I enjoyed being the proverbial parrot-on-the-shoulder as four friends share a day off from school. Per usual, Penny’s parents are not around, but her house is huge and her nanny is happy to host. Penny has planned the entire day and she is not going to let a little cold air or a brisk breeze ruin the card game on the patio.

But when the wind whipped a card across the yard and into the neighboring golf-course, Abby abruptly abandoned the game to give chase. The other three follow until Frankie falls into a hole. Penny’s agenda is pushed aside. The girls have a real problem to solve.

Reviewed by jv poore, March 2019.

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Otherwise Known As Possum
Maria D. Laso
Scholastic Press, August 2018
ISBN 978-0-545-93196-0
Trade Paperback

Possum, to me, is kind of a country Pippi Longstocking. Both young girls are wise to the ways of the world, if not properly educated. Tough, fiercely independent with lasting loyalty and a heart bigger than her small body should be able to hold, Possum is another exemplary young lady.

Certainly a smile-through-tears kind of story combining spunk, mischief and intuitive, undeniable kindness, I thoroughly enjoyed the bitter-sweet reflections from the late 20th century in this captivating Juvenile Fiction from Ms. Laso.

Reviewed by jv poore, December 2018.

Book Review: The Third Knife by Pamela Boles Eglinski

the-third-knifeThe Third Knife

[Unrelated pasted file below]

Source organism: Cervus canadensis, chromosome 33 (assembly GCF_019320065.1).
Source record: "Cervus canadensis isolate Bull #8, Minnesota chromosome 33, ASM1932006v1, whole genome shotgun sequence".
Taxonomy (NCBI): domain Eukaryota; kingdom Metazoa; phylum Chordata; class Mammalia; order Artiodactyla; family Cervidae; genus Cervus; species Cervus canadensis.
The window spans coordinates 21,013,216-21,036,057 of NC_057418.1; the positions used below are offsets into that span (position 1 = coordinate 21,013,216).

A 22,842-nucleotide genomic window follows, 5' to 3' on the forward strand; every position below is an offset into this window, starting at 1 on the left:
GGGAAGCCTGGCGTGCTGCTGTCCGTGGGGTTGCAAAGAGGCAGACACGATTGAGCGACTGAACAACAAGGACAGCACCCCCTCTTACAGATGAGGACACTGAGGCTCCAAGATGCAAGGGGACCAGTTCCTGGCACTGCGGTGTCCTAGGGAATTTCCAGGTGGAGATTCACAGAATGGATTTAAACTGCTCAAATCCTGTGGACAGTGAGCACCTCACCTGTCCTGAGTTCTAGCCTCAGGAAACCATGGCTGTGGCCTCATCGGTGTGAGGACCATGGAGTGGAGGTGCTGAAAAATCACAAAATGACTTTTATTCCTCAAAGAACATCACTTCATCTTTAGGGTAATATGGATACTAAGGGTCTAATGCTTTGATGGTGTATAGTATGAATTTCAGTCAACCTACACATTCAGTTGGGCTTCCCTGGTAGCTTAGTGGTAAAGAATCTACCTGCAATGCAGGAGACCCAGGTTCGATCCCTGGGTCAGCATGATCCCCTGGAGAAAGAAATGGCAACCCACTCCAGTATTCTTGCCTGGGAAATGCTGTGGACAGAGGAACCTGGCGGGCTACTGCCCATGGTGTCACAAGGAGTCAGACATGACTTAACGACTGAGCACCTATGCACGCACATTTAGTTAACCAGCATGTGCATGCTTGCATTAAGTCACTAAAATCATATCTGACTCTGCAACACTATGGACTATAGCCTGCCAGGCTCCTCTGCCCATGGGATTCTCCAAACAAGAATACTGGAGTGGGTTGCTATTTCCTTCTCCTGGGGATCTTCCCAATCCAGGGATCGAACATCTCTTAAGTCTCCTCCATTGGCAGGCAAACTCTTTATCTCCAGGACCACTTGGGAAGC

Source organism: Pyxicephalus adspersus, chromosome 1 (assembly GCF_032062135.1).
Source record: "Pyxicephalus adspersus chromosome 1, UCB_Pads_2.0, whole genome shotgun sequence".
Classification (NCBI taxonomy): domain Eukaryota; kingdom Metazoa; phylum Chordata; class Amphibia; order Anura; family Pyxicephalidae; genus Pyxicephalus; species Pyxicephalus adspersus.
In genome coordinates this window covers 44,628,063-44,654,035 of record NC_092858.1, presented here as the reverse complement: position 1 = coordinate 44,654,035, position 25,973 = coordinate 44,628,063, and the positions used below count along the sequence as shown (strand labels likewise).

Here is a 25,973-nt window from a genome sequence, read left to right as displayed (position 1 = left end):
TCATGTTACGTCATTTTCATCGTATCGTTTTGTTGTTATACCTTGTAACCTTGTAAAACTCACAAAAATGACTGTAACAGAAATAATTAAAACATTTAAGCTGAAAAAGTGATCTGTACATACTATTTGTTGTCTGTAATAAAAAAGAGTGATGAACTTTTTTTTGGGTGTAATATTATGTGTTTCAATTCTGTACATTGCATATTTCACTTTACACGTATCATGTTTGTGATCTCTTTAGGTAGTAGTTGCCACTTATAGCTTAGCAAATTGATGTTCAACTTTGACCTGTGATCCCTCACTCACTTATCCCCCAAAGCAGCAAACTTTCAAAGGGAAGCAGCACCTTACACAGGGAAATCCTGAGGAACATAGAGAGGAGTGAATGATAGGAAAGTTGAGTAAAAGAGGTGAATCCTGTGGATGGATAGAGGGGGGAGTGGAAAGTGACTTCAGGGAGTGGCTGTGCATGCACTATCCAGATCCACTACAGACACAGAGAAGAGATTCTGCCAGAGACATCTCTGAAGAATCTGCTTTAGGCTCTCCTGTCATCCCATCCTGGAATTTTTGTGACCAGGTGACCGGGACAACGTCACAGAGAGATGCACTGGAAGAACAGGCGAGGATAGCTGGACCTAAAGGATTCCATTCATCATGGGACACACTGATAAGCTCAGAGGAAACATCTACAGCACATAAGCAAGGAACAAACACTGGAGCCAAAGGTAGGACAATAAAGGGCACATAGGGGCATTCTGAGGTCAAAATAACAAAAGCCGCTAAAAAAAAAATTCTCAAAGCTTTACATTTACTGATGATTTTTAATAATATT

Catalina & Bonhomme Series #1
Pamela Boles Eglinski
LWF Publishing, October 2015
ISBN 978-0692549087
Trade Paperback

Catalina’s parents send her away from their vineyard farmhouse into the night with a guide to escape the advance of the Germans into Italy. She is sent to find her mother’s relatives in France who can help hide the family’s fortune, a blue diamond necklace that’s been in the family since the French Revolution. Germans are on the trails, however, and the journey doesn’t go as planned. Catalina ends up as a young maquis, a French Resistance fighter.

This World War II tale is three narratives in one. First, it’s the story of a young Italian signorina who escapes from the Germans to France with her family’s fortune around her waist and finds her first love in the process. Next is a passionate story about a group of young French resistance members, the maquis, and their dangerous campaigns against the Nazis. Finally, there’s a tale of French and Italian wines and the vintners who produce the grapes.

We are educated about the period, the land, and the war even as the story pulls at our heartstrings, horrifies us, pulls us into the plot, and leaves us with a lasting impression of characters we learn to love and admire. There are maps and explanations at the end of the book and an introduction to the book, Return of the French Blue, to which The Third Knife is the prequel.

Reviewed by Joyce Ann Brown, September 2016.
http://www.joyceannbrown.com
Author of cozy mysteries: Catastrophic Connections, Furtive Investigation and Nine LiFelines, the first three Psycho Cat and the Landlady Mysteries.